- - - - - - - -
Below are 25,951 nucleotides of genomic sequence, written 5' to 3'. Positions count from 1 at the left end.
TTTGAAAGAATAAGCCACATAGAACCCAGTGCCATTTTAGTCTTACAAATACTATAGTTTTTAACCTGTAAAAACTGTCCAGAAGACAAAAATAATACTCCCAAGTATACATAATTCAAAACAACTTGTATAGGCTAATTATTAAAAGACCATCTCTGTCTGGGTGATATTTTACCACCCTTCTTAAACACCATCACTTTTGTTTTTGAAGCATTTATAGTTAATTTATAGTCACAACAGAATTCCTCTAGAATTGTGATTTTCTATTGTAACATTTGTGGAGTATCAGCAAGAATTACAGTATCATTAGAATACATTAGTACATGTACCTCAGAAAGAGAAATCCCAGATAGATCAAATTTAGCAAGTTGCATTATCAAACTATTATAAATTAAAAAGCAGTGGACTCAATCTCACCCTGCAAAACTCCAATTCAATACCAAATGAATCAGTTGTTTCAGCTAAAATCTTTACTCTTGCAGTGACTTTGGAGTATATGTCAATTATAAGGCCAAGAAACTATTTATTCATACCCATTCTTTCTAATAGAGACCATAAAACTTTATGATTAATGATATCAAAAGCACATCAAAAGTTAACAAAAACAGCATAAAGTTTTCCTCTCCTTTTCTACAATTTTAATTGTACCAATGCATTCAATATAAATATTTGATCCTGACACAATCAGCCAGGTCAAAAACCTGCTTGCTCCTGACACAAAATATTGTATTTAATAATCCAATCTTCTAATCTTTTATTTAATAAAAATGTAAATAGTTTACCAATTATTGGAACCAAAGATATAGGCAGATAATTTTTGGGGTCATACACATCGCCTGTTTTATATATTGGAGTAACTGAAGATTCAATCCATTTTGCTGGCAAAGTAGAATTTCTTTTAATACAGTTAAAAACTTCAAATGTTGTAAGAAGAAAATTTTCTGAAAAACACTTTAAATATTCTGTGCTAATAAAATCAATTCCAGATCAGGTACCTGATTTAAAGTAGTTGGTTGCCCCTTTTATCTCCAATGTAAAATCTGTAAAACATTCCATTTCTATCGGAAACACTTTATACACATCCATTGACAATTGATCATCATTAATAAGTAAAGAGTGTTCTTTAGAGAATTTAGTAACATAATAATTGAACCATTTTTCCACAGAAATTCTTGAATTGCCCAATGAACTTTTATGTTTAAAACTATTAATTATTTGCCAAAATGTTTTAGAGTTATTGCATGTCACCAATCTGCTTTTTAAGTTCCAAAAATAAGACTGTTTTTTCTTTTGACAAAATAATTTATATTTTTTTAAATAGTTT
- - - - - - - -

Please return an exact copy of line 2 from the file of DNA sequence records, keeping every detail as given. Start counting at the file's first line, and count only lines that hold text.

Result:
TTTGAAAGAATAAGCCACATAGAACCCAGTGCCATTTTAGTCTTACAAATACTATAGTTTTTAACCTGTAAAAACTGTCCAGAAGACAAAAATAATACTCCCAAGTATACATAATTCAAAACAACTTGTATAGGCTAATTATTAAAAGACCATCTCTGTCTGGGTGATATTTTACCACCCTTCTTAAACACCATCACTTTTGTTTTTGAAGCATTTATAGTTAATTTATAGTCACAACAGAATTCCTCTAGAATTGTGATTTTCTATTGTAACATTTGTGGAGTATCAGCAAGAATTACAGTATCATTAGAATACATTAGTACATGTACCTCAGAAAGAGAAATCCCAGATAGATCAAATTTAGCAAGTTGCATTATCAAACTATTATAAATTAAAAAGCAGTGGACTCAATCTCACCCTGCAAAACTCCAATTCAATACCAAATGAATCAGTTGTTTCAGCTAAAATCTTTACTCTTGCAGTGACTTTGGAGTATATGTCAATTATAAGGCCAAGAAACTATTTATTCATACCCATTCTTTCTAATAGAGACCATAAAACTTTATGATTAATGATATCAAAAGCACATCAAAAGTTAACAAAAACAGCATAAAGTTTTCCTCTCCTTTTCTACAATTTTAATTGTACCAATGCATTCAATATAAATATTTGATCCTGACACAATCAGCCAGGTCAAAAACCTGCTTGCTCCTGACACAAAATATTGTATTTAATAATCCAATCTTCTAATCTTTTATTTAATAAAAATGTAAATAGTTTACCAATTATTGGAACCAAAGATATAGGCAGATAATTTTTGGGGTCATACACATCGCCTGTTTTATATATTGGAGTAACTGAAGATTCAATCCATTTTGCTGGCAAAGTAGAATTTCTTTTAATACAGTTAAAAACTTCAAATGTTGTAAGAAGAAAATTTTCTGAAAAACACTTTAAATATTCTGTGCTAATAAAATCAATTCCAGATCAGGTACCTGATTTAAAGTAGTTGGTTGCCCCTTTTATCTCCAATGTAAAATCTGTAAAACATTCCATTTCTATCGGAAACACTTTATACACATCCATTGACAATTGATCATCATTAATAAGTAAAGAGTGTTCTTTAGAGAATTTAGTAACATAATAATTGAACCATTTTTCCACAGAAATTCTTGAATTGCCCAATGAACTTTTATGTTTAAAACTATTAATTATTTGCCAAAATGTTTTAGAGTTATTGCATGTCACCAATCTGCTTTTTAAGTTCCAAAAATAAGACTGTTTTTTCTTTTGACAAAATAATTTATATTTTTTTAAATAGTTT